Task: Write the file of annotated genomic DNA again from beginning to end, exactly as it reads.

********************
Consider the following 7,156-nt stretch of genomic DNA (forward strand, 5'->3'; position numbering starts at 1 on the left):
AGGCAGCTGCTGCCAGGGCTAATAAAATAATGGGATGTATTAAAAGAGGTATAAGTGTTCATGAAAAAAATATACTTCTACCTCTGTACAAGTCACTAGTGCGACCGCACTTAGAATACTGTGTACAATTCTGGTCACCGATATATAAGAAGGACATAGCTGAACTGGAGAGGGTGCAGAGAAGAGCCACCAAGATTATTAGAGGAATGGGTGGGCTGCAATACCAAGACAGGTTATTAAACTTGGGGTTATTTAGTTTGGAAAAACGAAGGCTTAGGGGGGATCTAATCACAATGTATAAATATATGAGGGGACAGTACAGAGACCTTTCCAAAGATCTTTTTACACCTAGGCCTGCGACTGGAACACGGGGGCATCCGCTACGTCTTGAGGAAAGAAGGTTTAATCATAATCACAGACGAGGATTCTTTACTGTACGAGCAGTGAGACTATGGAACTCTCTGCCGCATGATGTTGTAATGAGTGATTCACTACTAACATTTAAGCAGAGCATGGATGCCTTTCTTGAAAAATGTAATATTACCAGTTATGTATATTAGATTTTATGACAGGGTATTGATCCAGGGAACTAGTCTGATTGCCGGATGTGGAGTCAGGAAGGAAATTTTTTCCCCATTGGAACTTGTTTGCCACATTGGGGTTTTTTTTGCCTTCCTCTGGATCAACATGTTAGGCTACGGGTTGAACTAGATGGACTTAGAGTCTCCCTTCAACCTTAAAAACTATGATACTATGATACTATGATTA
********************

Consider the following 7,156-nt stretch of genomic DNA (forward strand, 5'->3'; position numbering starts at 1 on the left):
AGGCAGCTGCTGCCAGGGCTAATAAAATAATGGGATGTATTAAAAGAGGTATAAGTGTTCATGAAAAAAATATACTTCTACCTCTGTACAAGTCACTAGTGCGACCGCACTTAGAATACTGTGTACAATTCTGGTCACCGATATATAAGAAGGACATAGCTGAACTGGAGAGGGTGCAGAGAAGAGCCACCAAGATTATTAGAGGAATGGGTGGGCTGCAATACCAAGACAGGTTATTAAACTTGGGGTTATTTAGTTTGGAAAAACGAAGGCTTAGGGGGGATCTAATCACAATGTATAAATATATGAGGGGACAGTACAGAGACCTTTCCAAAGATCTTTTTACACCTAGGCCTGCGACTGGAACACGGGGGCATCCGCTACGTCTTGAGGAAAGAAGGTTTAATCATAATCACAGACGAGGATTCTTTACTGTACGAGCAGTGAGACTATGGAACTCTCTGCCGCATGATGTTGTAATGAGTGATTCACTACTAACATTTAAGCAGAGCATGGATGCCTTTCTTGAAAAATGTAATATTACCAGTTATGTATATTAGATTTTATGACAGGGTATTGATCCAGGGAACTAGTCTGATTGCCGGATGTGGAGTCAGGAAGGAAATTTTTTCCCCATTGGAACTTGTTTGCCACATTGGGGTTTTTTTTGCCTTCCTCTGGATCAACATGTTAGGCTACGGGTTGAACTAGATGGACTTAGAGTCTCCCTTCAACCTTAAAAACTATGATACTATGATACTATGATTA